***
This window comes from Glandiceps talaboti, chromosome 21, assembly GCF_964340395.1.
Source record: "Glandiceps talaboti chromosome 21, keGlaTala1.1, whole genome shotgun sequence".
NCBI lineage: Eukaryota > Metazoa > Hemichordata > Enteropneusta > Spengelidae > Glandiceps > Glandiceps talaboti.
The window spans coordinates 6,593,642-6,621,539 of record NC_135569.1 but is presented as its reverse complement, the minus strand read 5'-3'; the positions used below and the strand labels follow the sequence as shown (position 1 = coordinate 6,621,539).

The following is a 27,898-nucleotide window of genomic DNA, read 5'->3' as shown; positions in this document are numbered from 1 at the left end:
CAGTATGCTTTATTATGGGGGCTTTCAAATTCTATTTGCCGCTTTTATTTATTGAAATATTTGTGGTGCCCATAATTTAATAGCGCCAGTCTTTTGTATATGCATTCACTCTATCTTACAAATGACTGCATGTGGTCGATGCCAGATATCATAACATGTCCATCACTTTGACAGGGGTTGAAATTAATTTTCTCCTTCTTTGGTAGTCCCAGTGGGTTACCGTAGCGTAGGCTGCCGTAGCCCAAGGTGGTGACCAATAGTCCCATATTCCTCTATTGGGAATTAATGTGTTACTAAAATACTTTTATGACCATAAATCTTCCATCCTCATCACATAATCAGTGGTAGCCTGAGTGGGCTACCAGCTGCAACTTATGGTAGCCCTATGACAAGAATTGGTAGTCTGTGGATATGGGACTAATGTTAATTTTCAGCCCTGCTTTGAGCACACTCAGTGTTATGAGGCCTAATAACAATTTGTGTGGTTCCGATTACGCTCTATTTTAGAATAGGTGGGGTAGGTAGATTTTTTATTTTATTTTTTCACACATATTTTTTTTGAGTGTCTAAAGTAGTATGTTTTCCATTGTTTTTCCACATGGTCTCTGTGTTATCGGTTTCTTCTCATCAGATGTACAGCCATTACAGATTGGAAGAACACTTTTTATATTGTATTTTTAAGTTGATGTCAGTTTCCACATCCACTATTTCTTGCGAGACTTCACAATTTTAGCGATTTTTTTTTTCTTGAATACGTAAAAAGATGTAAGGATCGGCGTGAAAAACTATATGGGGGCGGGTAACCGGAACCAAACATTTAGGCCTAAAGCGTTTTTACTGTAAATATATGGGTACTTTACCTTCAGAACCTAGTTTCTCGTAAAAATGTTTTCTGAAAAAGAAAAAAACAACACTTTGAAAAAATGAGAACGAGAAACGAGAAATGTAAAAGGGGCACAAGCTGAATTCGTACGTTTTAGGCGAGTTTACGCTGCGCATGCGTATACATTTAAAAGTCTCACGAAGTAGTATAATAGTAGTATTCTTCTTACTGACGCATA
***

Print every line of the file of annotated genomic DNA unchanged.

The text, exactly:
This window comes from Glandiceps talaboti, chromosome 21, assembly GCF_964340395.1.
Source record: "Glandiceps talaboti chromosome 21, keGlaTala1.1, whole genome shotgun sequence".
NCBI lineage: Eukaryota > Metazoa > Hemichordata > Enteropneusta > Spengelidae > Glandiceps > Glandiceps talaboti.
The window spans coordinates 6,593,642-6,621,539 of record NC_135569.1 but is presented as its reverse complement, the minus strand read 5'-3'; the positions used below and the strand labels follow the sequence as shown (position 1 = coordinate 6,621,539).

The following is a 27,898-nucleotide window of genomic DNA, read 5'->3' as shown; positions in this document are numbered from 1 at the left end:
CAGTATGCTTTATTATGGGGGCTTTCAAATTCTATTTGCCGCTTTTATTTATTGAAATATTTGTGGTGCCCATAATTTAATAGCGCCAGTCTTTTGTATATGCATTCACTCTATCTTACAAATGACTGCATGTGGTCGATGCCAGATATCATAACATGTCCATCACTTTGACAGGGGTTGAAATTAATTTTCTCCTTCTTTGGTAGTCCCAGTGGGTTACCGTAGCGTAGGCTGCCGTAGCCCAAGGTGGTGACCAATAGTCCCATATTCCTCTATTGGGAATTAATGTGTTACTAAAATACTTTTATGACCATAAATCTTCCATCCTCATCACATAATCAGTGGTAGCCTGAGTGGGCTACCAGCTGCAACTTATGGTAGCCCTATGACAAGAATTGGTAGTCTGTGGATATGGGACTAATGTTAATTTTCAGCCCTGCTTTGAGCACACTCAGTGTTATGAGGCCTAATAACAATTTGTGTGGTTCCGATTACGCTCTATTTTAGAATAGGTGGGGTAGGTAGATTTTTTATTTTATTTTTTCACACATATTTTTTTTGAGTGTCTAAAGTAGTATGTTTTCCATTGTTTTTCCACATGGTCTCTGTGTTATCGGTTTCTTCTCATCAGATGTACAGCCATTACAGATTGGAAGAACACTTTTTATATTGTATTTTTAAGTTGATGTCAGTTTCCACATCCACTATTTCTTGCGAGACTTCACAATTTTAGCGATTTTTTTTTTCTTGAATACGTAAAAAGATGTAAGGATCGGCGTGAAAAACTATATGGGGGCGGGTAACCGGAACCAAACATTTAGGCCTAAAGCGTTTTTACTGTAAATATATGGGTACTTTACCTTCAGAACCTAGTTTCTCGTAAAAATGTTTTCTGAAAAAGAAAAAAACAACACTTTGAAAAAATGAGAACGAGAAACGAGAAATGTAAAAGGGGCACAAGCTGAATTCGTACGTTTTAGGCGAGTTTACGCTGCGCATGCGTATACATTTAAAAGTCTCACGAAGTAGTATAATAGTAGTATTCTTCTTACTGACGCATA